Wednesday, October 16, 2019

Facebook's Logo Gets a Face-Lift

In the 15 years since Mark Zuckerberg created Facebook, the platform has undergone more than a few costume changes. It’s grown from dorm room hijinks to measure the relative hotness of Harvard undergraduates to the online pulpit of American politics. When Facebook filed to go public in 2012, Zuckerberg explained that Facebook was never meant to be just an app, or even just a company. Instead, it was built to do something much more ambitious: “to make the world more open and connected.”

The scorecard on that mission is checkered. But, today, at least one thing is clear: Facebook, the company, is much more than just Facebook, the app—and it wants you to know it.

Facebook today introduced a brand redesign that will extend across the company’s many products, like a set of matching outfits for a family portrait. The Facebook logo now shines with new typography and an “empathetic color palette”—pink for Instagram, green for WhatsApp—that features more prominently across Zuckerberg’s vast dominion. Instagram and WhatsApp will now tell you they’re “from FACEBOOK,” newly in all caps, as if shouting to remind you who’s in charge.

“The new branding was designed for clarity,” writes Antonio Lucio, Facebook’s chief marketing officer, in a blog post introducing the new designs. Another blog post on the company’s design hub goes into more detail about how the team used “custom typography, rounded corners, open tracking and capitalization to create visual distinction between the company and the app.” This apparent faith in the world-changing power of a good font will be familiar to anyone who has ever read a design brief. “The subtle softening of corners and diagonals adds a sense of optimism,” the reader is told, although it isn’t specified what we’re to be optimistic about.

All of these design tweaks add up to one clear takeaway: Facebook is more than just Big Blue. It’s the social technology that rules your life, from WhatsApp and Messenger and Instagram and Threads and Oculus and Portal and Workplace. Soon, if the company can navigate its way through a maze of regulatory and public perception challenges, it may also include Calibra, the digital wallet for its new cryptocurrency, Libra; one day, it could even include a Facebook-branded brain-computer interface. In the future, who knows what else Facebook will swallow up. Whatever it does, you won’t forget it was built by Facebook.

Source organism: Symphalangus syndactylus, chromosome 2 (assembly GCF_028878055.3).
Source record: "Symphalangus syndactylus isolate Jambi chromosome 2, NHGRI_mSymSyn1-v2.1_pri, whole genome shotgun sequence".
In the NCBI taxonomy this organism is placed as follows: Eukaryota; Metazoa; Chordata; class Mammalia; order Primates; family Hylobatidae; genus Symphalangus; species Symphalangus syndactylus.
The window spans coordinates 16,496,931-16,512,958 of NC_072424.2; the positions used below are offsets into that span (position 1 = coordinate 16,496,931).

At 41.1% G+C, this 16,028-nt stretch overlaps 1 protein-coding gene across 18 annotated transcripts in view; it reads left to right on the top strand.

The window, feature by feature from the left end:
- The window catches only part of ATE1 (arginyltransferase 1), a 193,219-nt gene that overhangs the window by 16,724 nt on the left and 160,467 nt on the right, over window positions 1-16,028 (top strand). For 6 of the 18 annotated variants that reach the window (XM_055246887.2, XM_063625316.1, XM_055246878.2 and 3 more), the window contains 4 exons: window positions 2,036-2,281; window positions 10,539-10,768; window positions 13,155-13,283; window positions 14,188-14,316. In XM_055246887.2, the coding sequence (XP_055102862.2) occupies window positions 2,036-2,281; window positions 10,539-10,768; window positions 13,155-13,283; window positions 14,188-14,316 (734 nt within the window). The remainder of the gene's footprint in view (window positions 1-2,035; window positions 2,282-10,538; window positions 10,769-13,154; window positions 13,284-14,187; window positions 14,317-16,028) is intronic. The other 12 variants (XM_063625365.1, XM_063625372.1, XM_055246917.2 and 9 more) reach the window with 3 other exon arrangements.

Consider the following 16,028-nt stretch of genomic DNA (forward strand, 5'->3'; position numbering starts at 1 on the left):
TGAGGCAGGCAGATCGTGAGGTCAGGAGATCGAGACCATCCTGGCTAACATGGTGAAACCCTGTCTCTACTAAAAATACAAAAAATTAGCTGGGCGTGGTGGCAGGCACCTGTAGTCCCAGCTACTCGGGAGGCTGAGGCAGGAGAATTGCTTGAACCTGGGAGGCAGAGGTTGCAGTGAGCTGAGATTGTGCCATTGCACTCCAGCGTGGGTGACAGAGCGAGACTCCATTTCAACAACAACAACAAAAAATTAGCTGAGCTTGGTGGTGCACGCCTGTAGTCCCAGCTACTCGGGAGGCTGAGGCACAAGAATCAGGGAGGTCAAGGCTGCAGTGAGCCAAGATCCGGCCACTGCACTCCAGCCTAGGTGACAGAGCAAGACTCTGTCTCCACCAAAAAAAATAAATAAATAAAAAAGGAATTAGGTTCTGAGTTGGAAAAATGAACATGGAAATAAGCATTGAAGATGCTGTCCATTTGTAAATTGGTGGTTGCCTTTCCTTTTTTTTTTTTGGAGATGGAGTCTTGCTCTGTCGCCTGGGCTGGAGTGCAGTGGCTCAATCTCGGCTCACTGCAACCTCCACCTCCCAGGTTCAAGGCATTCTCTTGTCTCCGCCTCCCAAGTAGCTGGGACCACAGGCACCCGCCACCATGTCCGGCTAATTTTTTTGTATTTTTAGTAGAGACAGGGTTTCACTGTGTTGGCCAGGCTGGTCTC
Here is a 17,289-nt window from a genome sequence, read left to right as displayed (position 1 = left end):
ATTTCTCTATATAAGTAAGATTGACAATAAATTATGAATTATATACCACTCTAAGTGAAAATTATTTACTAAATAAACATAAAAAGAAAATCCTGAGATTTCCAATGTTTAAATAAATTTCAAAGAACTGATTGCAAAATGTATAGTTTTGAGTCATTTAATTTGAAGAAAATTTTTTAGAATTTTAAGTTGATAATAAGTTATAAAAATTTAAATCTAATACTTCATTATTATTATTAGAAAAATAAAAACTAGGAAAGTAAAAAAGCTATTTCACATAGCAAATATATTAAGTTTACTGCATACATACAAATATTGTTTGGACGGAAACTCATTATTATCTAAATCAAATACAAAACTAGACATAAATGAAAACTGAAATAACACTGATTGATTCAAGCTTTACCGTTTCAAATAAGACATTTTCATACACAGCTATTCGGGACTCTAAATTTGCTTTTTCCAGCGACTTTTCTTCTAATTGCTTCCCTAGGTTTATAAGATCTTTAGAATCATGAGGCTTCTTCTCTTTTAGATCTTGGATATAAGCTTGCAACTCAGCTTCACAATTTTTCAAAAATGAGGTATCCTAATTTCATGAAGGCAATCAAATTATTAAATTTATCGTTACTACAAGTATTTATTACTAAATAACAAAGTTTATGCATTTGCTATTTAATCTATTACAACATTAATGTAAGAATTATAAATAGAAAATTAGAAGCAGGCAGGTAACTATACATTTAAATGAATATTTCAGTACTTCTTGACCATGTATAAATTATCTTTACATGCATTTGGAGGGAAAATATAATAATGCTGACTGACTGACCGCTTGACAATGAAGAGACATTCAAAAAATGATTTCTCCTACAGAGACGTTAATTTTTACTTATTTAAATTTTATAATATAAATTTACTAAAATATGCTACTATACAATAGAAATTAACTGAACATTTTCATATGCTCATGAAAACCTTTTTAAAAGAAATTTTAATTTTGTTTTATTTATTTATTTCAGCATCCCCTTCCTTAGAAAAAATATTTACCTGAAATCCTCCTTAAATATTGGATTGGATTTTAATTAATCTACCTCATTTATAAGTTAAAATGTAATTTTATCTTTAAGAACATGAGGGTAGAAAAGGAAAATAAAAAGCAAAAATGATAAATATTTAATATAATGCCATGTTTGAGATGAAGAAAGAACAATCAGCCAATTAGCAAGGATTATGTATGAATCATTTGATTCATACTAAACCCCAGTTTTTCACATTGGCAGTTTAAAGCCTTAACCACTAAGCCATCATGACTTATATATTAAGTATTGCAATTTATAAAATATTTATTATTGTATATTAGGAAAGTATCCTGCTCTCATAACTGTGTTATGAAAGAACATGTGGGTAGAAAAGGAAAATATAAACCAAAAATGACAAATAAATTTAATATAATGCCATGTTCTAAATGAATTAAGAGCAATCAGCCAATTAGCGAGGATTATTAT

Zuckerberg has referred to his empire as a “family” of apps for years, but recently, after a difficult couple of years at the company, those familial ties seems tighter than ever. The rebranding follows Facebook’s plan, from January, to integrate its various messaging services on the backend, which would stitch together communication on Messenger, WhatsApp, and Instagram. This summer, the company furthered this assimilation by adding the Facebook name to more of the products it owns. Instagram became “Instagram from Facebook,” like a designer collection sold exclusively by a big box department store.

It was curious timing for a company that is currently facing several separate antitrust investigations, from the US Department of Justice, the Federal Trade Commission, and 47 attorneys general across the United States. Presidential candidate Elizabeth Warren has made unwinding Facebook’s various acquisitions a major part of her platform. Even Chris Hughes, Facebook’s cofounder, has called for regulators to break up the company, and has launched his own fund to support academic research and policy on antitrust matters.

Labeling the Facebook-owned apps and adding more cross-platform integration doesn’t make Facebook seem like less of a monopoly. It makes Facebook seem bigger than ever—and now with open letterforms and capitalization! But the rebrand also continues a kind of transparency that Facebook hasn’t always prioritized. Consider the push to #deletefacebook earlier this year, after which many migrated their social presence to Instagram, perhaps without realizing that their platform overlords remained the same. Now that connection is being slapped across products in all caps and bright colors. FACEBOOK.

The grand unification of Facebook’s products might serve as a reminder of all the ways it’s lapped up its competition and combined it into one massive communication stew. But it also signals how Facebook is trying to move forward with its family of products, as one company under one design.

That’s especially important as the Facebook app itself stalls in growth and the company struggles with its reputation. Make no mistake, it is still minting money. But Facebook’s future is especially reliant on the likes of Instagram, WhatsApp, and whatever else comes next. Where the new “from Facebook” language once appeared quietly, subtly at the bottom of the Instagram app, it now shows up in all caps, in a font that makes it impossible to ignore—a visual representation of the idea that Facebook, the company, is only getting bigger.

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